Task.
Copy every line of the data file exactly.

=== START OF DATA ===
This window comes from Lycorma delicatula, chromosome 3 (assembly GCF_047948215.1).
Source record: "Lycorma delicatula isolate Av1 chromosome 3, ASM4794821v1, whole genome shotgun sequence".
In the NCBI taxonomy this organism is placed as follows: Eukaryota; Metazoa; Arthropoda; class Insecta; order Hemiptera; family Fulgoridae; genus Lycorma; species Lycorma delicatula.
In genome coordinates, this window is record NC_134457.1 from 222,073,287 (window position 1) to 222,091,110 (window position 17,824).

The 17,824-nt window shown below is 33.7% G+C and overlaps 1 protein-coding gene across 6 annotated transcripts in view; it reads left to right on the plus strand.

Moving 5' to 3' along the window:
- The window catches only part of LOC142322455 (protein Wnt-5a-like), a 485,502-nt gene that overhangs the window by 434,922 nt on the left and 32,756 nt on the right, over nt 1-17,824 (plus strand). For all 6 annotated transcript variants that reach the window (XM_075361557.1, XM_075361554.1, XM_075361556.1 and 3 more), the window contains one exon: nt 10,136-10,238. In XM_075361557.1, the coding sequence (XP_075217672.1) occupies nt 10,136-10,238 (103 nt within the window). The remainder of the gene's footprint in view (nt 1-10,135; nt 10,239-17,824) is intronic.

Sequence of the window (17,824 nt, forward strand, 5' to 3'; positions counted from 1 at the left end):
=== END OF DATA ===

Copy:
This window comes from Lycorma delicatula, chromosome 3 (assembly GCF_047948215.1).
Source record: "Lycorma delicatula isolate Av1 chromosome 3, ASM4794821v1, whole genome shotgun sequence".
In the NCBI taxonomy this organism is placed as follows: Eukaryota; Metazoa; Arthropoda; class Insecta; order Hemiptera; family Fulgoridae; genus Lycorma; species Lycorma delicatula.
In genome coordinates, this window is record NC_134457.1 from 222,073,287 (window position 1) to 222,091,110 (window position 17,824).

The 17,824-nt window shown below is 33.7% G+C and overlaps 1 protein-coding gene across 6 annotated transcripts in view; it reads left to right on the plus strand.

Moving 5' to 3' along the window:
- The window catches only part of LOC142322455 (protein Wnt-5a-like), a 485,502-nt gene that overhangs the window by 434,922 nt on the left and 32,756 nt on the right, over nt 1-17,824 (plus strand). For all 6 annotated transcript variants that reach the window (XM_075361557.1, XM_075361554.1, XM_075361556.1 and 3 more), the window contains one exon: nt 10,136-10,238. In XM_075361557.1, the coding sequence (XP_075217672.1) occupies nt 10,136-10,238 (103 nt within the window). The remainder of the gene's footprint in view (nt 1-10,135; nt 10,239-17,824) is intronic.

Sequence of the window (17,824 nt, forward strand, 5' to 3'; positions counted from 1 at the left end):